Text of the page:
Thursday, July 31, 2008

Make it more difficult to live in the US illegally and fewer people will do so

Does high profile, targetted immigration enforcement reduce the size of the illegal immigration population? Preposterous to think that something so logically simple could be true! Nonetheless, the CIS finds that seems to be the case:
- Our best estimate is that the illegal immigrant population has declined by 11 percent through May 2008 after hitting a peak in August 2007.

- The implied decline in the illegal population is 1.3 million since last summer, from 12.5 million to 11.2 million today.

- The estimated decline of the illegal population is at least seven times larger than the number of illegal aliens removed by the government in the last 10 months, so most of the decline is due to illegal immigrants leaving the country on their own.

- One indication that stepped-up enforcement is responsible for the decline is that only the illegal immigrant population seems to be affected; the legal immigrant population continues to grow.

- Another indication enforcement is causing the decline is that the illegal immigrant population began falling before there was a significant rise in their unemployment rate.

- The importance of enforcement is also suggested by the fact that the current decline is already significantly larger than the decline during the last recession, and
officially the country has not yet entered a recession.

- While the decline began before unemployment rose, the evidence indicates that unemployment has increased among illegal immigrants, so the economic slow-down is likely to be at least partly responsible for the decline in the number of illegal immigrants.

- There is good evidence that the illegal population grew last summer while Congress was considering legalizing illegal immigrants. When that legislation failed to pass, the illegal population began to fall almost immediately.

- If the decline were sustained, it would reduce the illegal population by one-half in the next five years.
The bolded finding is especially remarkable. Consider INS estimates of illegal alien removals during Operation Wetback in 1954:
It is difficult to estimate the number of illegal aliens forced to leave by the operation. The INS claimed as many as 1,300,000, though the number officially apprehended did not come anywhere near this total. The INS estimate rested on the claim that most aliens, fearing apprehension by the government, had voluntarily repatriated themselves before and during the operation. The San Antonio district, which included all of Texas outside of El Paso and the Trans-Pecos, had officially apprehended slightly more than 80,000 aliens, and local INS officials claimed that an additional 500,000 to 700,000 had fled to Mexico before the campaign began.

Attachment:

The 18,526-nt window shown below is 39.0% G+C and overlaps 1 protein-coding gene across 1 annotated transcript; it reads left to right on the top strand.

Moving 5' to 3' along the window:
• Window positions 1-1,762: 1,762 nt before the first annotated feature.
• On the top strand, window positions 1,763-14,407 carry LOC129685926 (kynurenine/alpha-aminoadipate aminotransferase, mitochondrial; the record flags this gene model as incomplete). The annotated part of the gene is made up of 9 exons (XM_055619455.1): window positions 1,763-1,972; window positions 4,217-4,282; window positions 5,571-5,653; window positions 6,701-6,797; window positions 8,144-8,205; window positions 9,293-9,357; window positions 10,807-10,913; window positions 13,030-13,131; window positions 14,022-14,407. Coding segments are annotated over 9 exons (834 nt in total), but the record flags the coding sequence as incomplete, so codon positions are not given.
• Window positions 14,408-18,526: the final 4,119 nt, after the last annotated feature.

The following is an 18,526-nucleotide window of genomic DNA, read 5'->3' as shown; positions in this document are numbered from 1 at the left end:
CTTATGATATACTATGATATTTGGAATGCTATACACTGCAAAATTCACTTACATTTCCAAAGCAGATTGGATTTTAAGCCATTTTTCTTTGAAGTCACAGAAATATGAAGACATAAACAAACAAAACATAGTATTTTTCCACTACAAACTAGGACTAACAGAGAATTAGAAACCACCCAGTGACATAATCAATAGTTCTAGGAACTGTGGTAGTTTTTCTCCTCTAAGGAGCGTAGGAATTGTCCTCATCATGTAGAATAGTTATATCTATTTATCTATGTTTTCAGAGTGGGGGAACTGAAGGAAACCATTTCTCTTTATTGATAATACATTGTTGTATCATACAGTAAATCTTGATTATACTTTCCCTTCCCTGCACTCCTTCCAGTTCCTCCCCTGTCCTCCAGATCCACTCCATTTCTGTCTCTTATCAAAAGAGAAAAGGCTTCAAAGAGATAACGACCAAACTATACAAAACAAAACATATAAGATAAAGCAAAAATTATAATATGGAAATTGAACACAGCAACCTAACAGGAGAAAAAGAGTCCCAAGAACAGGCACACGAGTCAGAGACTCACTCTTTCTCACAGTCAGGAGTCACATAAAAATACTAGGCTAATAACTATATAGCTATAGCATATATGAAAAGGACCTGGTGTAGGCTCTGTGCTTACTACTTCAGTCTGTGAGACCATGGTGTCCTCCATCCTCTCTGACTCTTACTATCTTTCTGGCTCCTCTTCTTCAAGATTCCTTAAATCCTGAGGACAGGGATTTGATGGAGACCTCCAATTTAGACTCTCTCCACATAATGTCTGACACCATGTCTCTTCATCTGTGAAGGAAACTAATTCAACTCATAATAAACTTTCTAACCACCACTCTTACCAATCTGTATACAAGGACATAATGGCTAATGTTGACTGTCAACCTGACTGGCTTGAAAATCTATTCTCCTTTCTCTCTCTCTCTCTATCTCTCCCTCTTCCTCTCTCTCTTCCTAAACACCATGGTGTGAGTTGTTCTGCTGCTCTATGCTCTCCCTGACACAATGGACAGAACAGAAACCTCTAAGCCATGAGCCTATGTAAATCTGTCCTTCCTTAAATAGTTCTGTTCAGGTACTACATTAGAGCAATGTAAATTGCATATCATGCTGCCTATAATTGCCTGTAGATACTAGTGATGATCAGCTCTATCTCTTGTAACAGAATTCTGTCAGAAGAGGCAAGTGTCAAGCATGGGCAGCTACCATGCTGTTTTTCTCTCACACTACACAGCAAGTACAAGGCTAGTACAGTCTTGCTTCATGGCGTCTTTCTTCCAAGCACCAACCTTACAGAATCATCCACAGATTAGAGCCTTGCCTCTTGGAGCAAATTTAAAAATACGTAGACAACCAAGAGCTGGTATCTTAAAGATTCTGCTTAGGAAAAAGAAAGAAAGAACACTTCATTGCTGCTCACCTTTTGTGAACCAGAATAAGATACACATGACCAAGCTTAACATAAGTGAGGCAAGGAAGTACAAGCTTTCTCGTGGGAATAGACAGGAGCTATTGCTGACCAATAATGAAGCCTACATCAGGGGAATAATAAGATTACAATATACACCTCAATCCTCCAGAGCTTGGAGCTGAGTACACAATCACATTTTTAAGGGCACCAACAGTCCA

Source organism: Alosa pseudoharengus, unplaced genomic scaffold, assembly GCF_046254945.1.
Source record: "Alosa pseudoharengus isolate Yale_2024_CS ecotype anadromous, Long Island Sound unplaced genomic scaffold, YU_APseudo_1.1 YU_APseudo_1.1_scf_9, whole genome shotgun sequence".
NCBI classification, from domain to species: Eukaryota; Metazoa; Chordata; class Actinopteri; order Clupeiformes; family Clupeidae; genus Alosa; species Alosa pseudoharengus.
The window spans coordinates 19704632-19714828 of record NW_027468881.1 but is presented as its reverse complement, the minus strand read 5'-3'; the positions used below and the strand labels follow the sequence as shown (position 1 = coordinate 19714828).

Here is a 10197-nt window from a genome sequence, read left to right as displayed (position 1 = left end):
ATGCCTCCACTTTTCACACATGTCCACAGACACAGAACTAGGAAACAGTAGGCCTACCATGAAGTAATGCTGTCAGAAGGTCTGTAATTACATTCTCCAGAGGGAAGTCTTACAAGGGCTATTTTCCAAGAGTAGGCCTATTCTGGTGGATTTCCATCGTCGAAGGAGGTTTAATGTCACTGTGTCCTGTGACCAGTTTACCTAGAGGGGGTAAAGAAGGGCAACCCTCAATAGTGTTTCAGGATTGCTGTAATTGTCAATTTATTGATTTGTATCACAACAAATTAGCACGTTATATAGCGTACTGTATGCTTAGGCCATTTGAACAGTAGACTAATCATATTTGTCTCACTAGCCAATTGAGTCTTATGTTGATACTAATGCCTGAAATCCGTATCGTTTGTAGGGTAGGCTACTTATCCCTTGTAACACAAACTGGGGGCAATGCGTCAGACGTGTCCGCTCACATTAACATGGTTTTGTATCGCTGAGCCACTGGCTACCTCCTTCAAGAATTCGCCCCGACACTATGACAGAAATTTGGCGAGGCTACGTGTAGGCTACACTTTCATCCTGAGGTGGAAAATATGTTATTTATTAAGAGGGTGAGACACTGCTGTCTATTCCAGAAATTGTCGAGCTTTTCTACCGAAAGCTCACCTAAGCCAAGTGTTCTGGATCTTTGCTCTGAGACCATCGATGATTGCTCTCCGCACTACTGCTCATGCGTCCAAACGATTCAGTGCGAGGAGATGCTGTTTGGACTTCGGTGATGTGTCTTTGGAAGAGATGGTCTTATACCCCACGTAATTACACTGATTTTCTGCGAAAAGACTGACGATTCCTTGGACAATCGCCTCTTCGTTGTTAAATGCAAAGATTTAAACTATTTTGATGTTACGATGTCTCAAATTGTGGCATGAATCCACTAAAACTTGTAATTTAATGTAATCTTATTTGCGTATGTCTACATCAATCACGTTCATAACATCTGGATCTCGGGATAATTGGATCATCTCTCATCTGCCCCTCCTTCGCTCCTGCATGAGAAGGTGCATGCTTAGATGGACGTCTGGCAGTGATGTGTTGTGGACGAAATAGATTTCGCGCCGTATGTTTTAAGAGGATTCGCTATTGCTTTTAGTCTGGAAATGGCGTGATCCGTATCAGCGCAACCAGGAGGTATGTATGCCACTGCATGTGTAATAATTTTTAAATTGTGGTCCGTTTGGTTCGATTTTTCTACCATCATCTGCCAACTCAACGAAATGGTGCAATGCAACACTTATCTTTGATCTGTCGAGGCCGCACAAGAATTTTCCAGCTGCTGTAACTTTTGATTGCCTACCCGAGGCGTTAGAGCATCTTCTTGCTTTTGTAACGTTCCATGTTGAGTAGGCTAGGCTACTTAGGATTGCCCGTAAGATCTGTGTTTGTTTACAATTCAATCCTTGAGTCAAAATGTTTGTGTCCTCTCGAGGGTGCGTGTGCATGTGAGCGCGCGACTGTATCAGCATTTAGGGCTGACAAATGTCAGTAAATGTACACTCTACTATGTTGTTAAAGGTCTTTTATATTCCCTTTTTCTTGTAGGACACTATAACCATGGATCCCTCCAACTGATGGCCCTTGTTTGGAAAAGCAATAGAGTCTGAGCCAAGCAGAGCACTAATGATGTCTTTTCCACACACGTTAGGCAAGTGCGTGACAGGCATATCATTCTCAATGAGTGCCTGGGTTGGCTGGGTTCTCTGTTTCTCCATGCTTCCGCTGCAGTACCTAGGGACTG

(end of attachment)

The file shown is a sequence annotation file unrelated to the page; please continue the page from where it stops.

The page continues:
Take the low-end figure from the San Antonio district and we get 7.25 aliens leaving of their own volition for each forcibly deported.

The false cries over the logistical costs of 'mass deportations' are hollow. Oklahoma and Arizona, among several others, have enacted enforcement measures directed primarily at businesses and at the state level. This has led to hundreds of illegal immigrants leaving the state on a daily basis. Make it more difficult to live illegally in the US and people are less likely to do so.

1 comment:

John S. Bolton said...

There are probably millions of illegals here who stay because the localities don't enforce the requirements to have valid ID, licenses, insurance and so on. If they had to take the bus, a lot of employment would be closed to them. It is quite practical to move them out just by withdrawing the special tolerance that they get relative to citizens. Can you drive with fake ID, no insurance or license?